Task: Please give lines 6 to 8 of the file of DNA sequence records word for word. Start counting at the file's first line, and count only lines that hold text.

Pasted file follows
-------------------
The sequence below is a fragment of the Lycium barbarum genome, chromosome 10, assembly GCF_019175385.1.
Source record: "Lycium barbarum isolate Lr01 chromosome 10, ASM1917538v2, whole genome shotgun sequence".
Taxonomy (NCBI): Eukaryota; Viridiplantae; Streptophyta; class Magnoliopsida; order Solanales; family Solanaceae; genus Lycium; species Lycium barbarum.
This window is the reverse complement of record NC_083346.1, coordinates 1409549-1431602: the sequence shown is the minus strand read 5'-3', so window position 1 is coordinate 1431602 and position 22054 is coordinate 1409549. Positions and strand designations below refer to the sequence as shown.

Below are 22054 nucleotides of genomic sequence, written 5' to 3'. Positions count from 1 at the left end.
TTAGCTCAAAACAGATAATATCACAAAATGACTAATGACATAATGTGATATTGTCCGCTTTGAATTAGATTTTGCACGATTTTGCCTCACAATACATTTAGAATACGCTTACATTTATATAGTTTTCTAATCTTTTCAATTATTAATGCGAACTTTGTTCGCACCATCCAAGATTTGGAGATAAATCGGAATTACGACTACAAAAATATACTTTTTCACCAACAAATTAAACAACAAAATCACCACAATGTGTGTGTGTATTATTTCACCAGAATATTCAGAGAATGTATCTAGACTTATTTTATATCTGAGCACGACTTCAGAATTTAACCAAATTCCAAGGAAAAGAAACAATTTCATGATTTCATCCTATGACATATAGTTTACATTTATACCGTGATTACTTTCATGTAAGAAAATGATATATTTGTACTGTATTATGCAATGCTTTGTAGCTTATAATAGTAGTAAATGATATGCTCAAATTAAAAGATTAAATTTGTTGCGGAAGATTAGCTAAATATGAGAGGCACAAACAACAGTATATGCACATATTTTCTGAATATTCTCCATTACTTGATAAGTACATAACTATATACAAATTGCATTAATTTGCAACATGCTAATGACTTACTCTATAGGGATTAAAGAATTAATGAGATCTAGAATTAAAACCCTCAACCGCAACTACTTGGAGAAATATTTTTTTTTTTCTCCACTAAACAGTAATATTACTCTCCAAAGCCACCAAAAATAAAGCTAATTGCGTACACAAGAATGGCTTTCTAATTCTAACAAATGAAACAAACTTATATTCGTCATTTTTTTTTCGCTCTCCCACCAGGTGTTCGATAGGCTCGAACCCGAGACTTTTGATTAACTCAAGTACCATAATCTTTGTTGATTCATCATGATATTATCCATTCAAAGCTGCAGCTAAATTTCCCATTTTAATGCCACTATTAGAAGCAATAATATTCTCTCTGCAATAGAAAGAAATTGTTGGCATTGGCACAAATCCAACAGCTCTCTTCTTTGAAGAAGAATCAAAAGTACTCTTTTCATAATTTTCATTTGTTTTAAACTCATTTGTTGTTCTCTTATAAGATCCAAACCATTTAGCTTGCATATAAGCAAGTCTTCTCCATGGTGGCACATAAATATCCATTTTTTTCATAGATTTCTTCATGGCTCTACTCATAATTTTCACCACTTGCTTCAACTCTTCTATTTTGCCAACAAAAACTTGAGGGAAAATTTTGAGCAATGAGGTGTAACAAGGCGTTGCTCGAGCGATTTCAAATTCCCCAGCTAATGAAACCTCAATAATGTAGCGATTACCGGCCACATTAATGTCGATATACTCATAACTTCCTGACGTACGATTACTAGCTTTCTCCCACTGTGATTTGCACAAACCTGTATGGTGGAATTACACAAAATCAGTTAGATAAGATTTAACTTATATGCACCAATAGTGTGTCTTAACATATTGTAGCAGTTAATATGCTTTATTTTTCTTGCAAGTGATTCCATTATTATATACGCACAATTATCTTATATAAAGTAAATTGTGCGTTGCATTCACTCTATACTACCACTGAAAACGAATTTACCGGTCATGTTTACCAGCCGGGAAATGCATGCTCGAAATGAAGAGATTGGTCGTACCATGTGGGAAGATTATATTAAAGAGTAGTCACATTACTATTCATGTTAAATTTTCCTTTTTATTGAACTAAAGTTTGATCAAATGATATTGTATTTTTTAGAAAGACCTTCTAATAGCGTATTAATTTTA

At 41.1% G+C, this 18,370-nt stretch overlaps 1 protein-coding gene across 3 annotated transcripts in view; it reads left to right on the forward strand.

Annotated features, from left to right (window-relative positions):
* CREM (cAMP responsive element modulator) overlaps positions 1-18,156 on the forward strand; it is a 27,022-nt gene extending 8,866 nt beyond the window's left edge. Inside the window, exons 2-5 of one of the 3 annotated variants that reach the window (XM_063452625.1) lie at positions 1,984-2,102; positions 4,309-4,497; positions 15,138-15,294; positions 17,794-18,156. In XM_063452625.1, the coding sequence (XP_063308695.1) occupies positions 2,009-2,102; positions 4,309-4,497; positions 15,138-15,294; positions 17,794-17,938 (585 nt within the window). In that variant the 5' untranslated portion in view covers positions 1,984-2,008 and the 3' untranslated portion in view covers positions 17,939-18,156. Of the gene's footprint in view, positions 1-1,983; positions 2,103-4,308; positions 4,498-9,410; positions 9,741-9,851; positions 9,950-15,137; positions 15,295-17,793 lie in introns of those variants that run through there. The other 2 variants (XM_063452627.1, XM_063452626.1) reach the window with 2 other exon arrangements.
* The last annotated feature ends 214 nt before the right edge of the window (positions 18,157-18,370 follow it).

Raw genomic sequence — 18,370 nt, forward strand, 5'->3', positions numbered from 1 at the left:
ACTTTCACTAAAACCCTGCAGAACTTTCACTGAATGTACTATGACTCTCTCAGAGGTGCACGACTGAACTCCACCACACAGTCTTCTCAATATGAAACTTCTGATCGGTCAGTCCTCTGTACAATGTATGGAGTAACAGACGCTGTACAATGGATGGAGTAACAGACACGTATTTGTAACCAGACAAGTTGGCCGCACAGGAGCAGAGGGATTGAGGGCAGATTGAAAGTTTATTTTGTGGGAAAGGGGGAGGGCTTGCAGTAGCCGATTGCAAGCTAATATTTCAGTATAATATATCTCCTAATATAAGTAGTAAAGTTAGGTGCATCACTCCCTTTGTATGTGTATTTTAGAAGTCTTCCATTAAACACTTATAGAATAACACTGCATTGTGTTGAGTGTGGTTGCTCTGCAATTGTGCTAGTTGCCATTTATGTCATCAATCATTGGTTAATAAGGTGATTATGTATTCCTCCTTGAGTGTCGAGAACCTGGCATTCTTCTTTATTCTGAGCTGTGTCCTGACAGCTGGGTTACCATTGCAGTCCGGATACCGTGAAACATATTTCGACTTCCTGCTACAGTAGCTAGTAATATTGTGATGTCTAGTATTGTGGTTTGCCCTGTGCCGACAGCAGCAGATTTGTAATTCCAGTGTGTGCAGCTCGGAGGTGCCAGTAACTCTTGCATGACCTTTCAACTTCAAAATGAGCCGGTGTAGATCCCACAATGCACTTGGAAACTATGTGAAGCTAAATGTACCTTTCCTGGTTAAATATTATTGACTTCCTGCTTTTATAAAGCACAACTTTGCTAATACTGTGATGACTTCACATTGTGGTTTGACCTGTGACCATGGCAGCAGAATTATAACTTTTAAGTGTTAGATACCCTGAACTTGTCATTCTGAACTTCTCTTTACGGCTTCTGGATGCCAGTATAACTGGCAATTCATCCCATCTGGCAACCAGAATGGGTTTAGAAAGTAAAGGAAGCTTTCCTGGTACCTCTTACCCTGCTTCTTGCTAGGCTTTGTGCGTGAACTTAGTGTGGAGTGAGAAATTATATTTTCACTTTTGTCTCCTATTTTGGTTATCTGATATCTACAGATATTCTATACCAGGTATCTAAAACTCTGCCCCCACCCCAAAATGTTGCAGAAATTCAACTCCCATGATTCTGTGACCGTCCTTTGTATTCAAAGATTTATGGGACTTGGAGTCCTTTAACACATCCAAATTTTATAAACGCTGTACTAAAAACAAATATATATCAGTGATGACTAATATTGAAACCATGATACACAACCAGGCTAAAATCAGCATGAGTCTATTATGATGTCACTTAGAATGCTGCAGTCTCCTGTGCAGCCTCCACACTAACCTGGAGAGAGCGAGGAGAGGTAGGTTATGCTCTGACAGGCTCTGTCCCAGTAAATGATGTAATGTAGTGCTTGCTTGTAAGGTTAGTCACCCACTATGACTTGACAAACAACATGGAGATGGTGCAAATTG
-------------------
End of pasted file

TTAGCTCAAAACAGATAATATCACAAAATGACTAATGACATAATGTGATATTGTCCGCTTTGAATTAGATTTTGCACGATTTTGCCTCACAATACATTTAGAATACGCTTACATTTATATAGTTTTCTAATCTTTTCAATTATTAATGCGAACTTTGTTCGCACCATCCAAGATTTGGAGATAAATCGGAATTACGACTACAAAAATATACTTTTTCACCAACAAATTAAACAACAAAATCACCACAATGTGTGTGTGTATTATTTCACCAGAATATTCAGAGAATGTATCTAGACTTATTTTATATCTGAGCACGACTTCAGAATTTAACCAAATTCCAAGGAAAAGAAACAATTTCATGATTTCATCCTATGACATATAGTTTACATTTATACCGTGATTACTTTCATGTAAGAAAATGATATATTTGTACTGTATTATGCAATGCTTTGTAGCTTATAATAGTAGTAAATGATATGCTCAAATTAAAAGATTAAATTTGTTGCGGAAGATTAGCTAAATATGAGAGGCACAAACAACAGTATATGCACATATTTTCTGAATATTCTCCATTACTTGATAAGTACATAACTATATACAAATTGCATTAATTTGCAACATGCTAATGACTTACTCTATAGGGATTAAAGAATTAATGAGATCTAGAATTAAAACCCTCAACCGCAACTACTTGGAGAAATATTTTTTTTTTTCTCCACTAAACAGTAATATTACTCTCCAAAGCCACCAAAAATAAAGCTAATTGCGTACACAAGAATGGCTTTCTAATTCTAACAAATGAAACAAACTTATATTCGTCATTTTTTTTTCGCTCTCCCACCAGGTGTTCGATAGGCTCGAACCCGAGACTTTTGATTAACTCAAGTACCATAATCTTTGTTGATTCATCATGATATTATCCATTCAAAGCTGCAGCTAAATTTCCCATTTTAATGCCACTATTAGAAGCAATAATATTCTCTCTGCAATAGAAAGAAATTGTTGGCATTGGCACAAATCCAACAGCTCTCTTCTTTGAAGAAGAATCAAAAGTACTCTTTTCATAATTTTCATTTGTTTTAAACTCATTTGTTGTTCTCTTATAAGATCCAAACCATTTAGCTTGCATATAAGCAAGTCTTCTCCATGGTGGCACATAAATATCCATTTTTTTCATAGATTTCTTCATGGCTCTACTCATAATTTTCACCACTTGCTTCAACTCTTCTATTTTGCCAACAAAAACTTGAGGGAAAATTTTGAGCAATGAGGTGTAACAAGGCGTTGCTCGAGCGATTTCAAATTCCCCAGCTAATGAAACCTCAATAATGTAGCGATTACCGGCCACATTAATGTCGATATACTCATAACTTCCTGACGTACGATTACTAGCTTTCTCCCACTGTGATTTGCACAAACCTGTATGGTGGAATTACACAAAATCAGTTAGATAAGATTTAACTTATATGCACCAATAGTGTGTCTTAACATATTGTAGCAGTTAATATGCTTTATTTTTCTTGCAAGTGATTCCATTATTATATACGCACAATTATCTTATATAAAGTAAATTGTGCGTTGCATTCACTCTATACTACCACTGAAAACGAATTTACCGGTCATGTTTACCAGCCGGGAAATGCATGCTCGAAATGAAGAGATTGGTCGTACCATGTGGGAAGATTATATTAAAGAGTAGTCACATTACTATTCATGTTAAATTTTCCTTTTTATTGAACTAAAGTTTGATCAAATGATATTGTATTTTTTAGAAAGACCTTCTAATAGCGTATTAATTTTA

At 41.1% G+C, this 18,370-nt stretch overlaps 1 protein-coding gene across 3 annotated transcripts in view; it reads left to right on the forward strand.

Annotated features, from left to right (window-relative positions):